For Chiara Badiali of Julie’s Bicycle, a London-based charity supporting action on sustainability in the creative industries, the overwhelming evidence on climate change and environmental degradation makes the need to move forward clear and urgent – but the way forward depends on where and who you are. ‘One of the conclusions people often jump to,’ she says, ‘is that it’s all about artists speaking out and raising awareness. But you can’t place full responsibility on the shoulders of artists. It is all our responsibility.’ For her, the keys are to make working practices and conditions sustainable, and to factor environmentalist ethics – where sustainability intersects with inequality – into the choices we make, in and out of the workplace.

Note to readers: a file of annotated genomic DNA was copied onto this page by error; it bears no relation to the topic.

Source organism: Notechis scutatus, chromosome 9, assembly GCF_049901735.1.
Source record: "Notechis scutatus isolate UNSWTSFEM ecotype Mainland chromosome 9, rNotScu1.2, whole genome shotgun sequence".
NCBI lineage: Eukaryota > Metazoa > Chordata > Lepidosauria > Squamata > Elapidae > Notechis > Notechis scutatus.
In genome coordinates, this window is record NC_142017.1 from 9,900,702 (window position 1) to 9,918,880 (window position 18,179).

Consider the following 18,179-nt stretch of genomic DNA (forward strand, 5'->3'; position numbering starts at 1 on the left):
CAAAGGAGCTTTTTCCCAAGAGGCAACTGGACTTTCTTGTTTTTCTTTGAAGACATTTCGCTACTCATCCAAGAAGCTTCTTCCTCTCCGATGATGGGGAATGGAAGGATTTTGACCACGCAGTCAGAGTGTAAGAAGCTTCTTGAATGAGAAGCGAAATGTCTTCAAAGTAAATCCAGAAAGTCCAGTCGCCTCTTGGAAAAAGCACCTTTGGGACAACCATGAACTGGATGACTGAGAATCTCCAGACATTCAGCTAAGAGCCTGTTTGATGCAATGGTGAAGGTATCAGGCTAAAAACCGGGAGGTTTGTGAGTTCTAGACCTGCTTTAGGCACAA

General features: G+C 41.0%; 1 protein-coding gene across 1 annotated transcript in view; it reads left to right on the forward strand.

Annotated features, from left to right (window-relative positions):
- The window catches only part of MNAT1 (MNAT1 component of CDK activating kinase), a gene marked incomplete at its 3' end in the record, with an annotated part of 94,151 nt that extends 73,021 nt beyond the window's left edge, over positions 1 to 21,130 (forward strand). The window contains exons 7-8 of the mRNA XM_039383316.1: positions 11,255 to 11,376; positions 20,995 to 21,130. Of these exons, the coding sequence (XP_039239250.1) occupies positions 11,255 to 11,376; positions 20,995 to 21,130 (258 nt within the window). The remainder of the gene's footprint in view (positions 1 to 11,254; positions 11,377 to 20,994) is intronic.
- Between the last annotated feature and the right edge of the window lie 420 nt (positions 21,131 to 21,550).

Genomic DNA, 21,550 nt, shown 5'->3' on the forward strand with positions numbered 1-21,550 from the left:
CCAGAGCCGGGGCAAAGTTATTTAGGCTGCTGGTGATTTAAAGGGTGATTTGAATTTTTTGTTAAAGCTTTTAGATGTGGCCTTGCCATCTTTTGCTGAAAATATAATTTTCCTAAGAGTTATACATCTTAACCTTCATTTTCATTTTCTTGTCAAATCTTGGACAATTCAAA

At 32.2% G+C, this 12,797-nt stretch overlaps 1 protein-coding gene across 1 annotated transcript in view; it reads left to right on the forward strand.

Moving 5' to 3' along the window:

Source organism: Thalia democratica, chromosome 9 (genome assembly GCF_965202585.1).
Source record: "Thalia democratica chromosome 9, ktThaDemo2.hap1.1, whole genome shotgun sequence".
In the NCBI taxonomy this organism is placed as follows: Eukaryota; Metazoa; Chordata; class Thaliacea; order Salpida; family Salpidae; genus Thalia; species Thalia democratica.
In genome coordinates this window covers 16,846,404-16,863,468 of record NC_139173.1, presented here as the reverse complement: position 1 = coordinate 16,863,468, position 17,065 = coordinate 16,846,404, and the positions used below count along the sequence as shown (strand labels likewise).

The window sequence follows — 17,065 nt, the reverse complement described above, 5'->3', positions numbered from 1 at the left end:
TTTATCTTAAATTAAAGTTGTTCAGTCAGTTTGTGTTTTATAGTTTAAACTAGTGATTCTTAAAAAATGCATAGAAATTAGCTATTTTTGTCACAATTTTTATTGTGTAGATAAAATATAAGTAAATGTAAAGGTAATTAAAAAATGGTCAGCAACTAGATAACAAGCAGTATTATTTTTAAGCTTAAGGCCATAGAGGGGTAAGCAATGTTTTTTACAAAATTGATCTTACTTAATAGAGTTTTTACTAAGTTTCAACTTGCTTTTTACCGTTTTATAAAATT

Some factors are well known: flying, for example. ‘It is the most energy-intensive thing an individual will ever do,’ says Badiali. ‘On a global scale, it’s responsible for a relatively small percentage of emissions, but very few of us in the world actually fly. That’s where the inequality comes in. So if an international festival in Europe stopped flying in artists from Latin America, that may not be fair – but does that mean the festival director has the right to take 10 intercontinental flights a year? Those are some of the ethical questions we need to be asking ourselves.’
Other factors I honestly hadn’t thought of before, such as audience travel. ‘It’s one of the largest sources of impact for the arts,’ says Badiali. ‘But it’s tricky because it’s not directly under our control.’ The question then, becomes about influencing other peoples’ choices, and partnering with local service providers. Some venues, for example, have negotiated free pre- and post-show public transport; others have polled audiences about their habits and needs, and incentivised public transport use accordingly. Even a simple thing such as a location map – does it lead with walking and public transport, or with roads and carparks? – can make a difference.